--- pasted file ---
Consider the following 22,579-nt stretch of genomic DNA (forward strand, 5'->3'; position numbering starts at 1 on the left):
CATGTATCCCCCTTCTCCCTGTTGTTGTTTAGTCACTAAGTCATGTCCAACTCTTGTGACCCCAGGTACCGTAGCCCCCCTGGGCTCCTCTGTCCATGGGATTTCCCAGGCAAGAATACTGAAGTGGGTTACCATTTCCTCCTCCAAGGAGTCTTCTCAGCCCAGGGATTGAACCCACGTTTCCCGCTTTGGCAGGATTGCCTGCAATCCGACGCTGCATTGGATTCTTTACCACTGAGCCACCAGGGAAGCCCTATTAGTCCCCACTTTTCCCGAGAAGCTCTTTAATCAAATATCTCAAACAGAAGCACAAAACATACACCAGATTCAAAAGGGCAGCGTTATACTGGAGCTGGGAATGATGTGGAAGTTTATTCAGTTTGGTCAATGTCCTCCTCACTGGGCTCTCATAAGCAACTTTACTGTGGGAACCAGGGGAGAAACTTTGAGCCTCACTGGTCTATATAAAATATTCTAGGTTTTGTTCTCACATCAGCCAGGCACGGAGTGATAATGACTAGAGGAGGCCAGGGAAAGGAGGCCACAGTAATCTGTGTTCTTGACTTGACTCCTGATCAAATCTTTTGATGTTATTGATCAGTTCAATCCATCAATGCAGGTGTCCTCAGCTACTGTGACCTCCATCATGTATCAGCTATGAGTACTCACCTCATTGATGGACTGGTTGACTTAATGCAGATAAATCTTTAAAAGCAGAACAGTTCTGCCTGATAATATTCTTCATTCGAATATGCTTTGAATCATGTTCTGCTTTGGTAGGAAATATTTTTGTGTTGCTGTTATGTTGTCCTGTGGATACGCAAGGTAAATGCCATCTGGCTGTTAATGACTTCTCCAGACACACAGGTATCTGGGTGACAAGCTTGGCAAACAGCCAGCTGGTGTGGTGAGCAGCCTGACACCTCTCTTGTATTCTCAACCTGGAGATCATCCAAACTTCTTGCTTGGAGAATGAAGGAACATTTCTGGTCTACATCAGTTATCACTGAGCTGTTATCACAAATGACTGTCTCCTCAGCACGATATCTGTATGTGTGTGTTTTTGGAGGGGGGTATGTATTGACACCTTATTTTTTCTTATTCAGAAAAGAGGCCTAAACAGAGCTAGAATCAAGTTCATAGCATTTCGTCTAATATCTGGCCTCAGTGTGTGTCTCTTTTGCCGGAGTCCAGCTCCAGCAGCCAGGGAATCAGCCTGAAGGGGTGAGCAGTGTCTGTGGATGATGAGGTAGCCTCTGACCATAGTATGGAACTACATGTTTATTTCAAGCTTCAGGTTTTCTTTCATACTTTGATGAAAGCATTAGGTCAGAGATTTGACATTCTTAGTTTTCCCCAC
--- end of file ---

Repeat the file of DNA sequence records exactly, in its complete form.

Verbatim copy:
Consider the following 22,579-nt stretch of genomic DNA (forward strand, 5'->3'; position numbering starts at 1 on the left):
CATGTATCCCCCTTCTCCCTGTTGTTGTTTAGTCACTAAGTCATGTCCAACTCTTGTGACCCCAGGTACCGTAGCCCCCCTGGGCTCCTCTGTCCATGGGATTTCCCAGGCAAGAATACTGAAGTGGGTTACCATTTCCTCCTCCAAGGAGTCTTCTCAGCCCAGGGATTGAACCCACGTTTCCCGCTTTGGCAGGATTGCCTGCAATCCGACGCTGCATTGGATTCTTTACCACTGAGCCACCAGGGAAGCCCTATTAGTCCCCACTTTTCCCGAGAAGCTCTTTAATCAAATATCTCAAACAGAAGCACAAAACATACACCAGATTCAAAAGGGCAGCGTTATACTGGAGCTGGGAATGATGTGGAAGTTTATTCAGTTTGGTCAATGTCCTCCTCACTGGGCTCTCATAAGCAACTTTACTGTGGGAACCAGGGGAGAAACTTTGAGCCTCACTGGTCTATATAAAATATTCTAGGTTTTGTTCTCACATCAGCCAGGCACGGAGTGATAATGACTAGAGGAGGCCAGGGAAAGGAGGCCACAGTAATCTGTGTTCTTGACTTGACTCCTGATCAAATCTTTTGATGTTATTGATCAGTTCAATCCATCAATGCAGGTGTCCTCAGCTACTGTGACCTCCATCATGTATCAGCTATGAGTACTCACCTCATTGATGGACTGGTTGACTTAATGCAGATAAATCTTTAAAAGCAGAACAGTTCTGCCTGATAATATTCTTCATTCGAATATGCTTTGAATCATGTTCTGCTTTGGTAGGAAATATTTTTGTGTTGCTGTTATGTTGTCCTGTGGATACGCAAGGTAAATGCCATCTGGCTGTTAATGACTTCTCCAGACACACAGGTATCTGGGTGACAAGCTTGGCAAACAGCCAGCTGGTGTGGTGAGCAGCCTGACACCTCTCTTGTATTCTCAACCTGGAGATCATCCAAACTTCTTGCTTGGAGAATGAAGGAACATTTCTGGTCTACATCAGTTATCACTGAGCTGTTATCACAAATGACTGTCTCCTCAGCACGATATCTGTATGTGTGTGTTTTTGGAGGGGGGTATGTATTGACACCTTATTTTTTCTTATTCAGAAAAGAGGCCTAAACAGAGCTAGAATCAAGTTCATAGCATTTCGTCTAATATCTGGCCTCAGTGTGTGTCTCTTTTGCCGGAGTCCAGCTCCAGCAGCCAGGGAATCAGCCTGAAGGGGTGAGCAGTGTCTGTGGATGATGAGGTAGCCTCTGACCATAGTATGGAACTACATGTTTATTTCAAGCTTCAGGTTTTCTTTCATACTTTGATGAAAGCATTAGGTCAGAGATTTGACATTCTTAGTTTTCCCCAC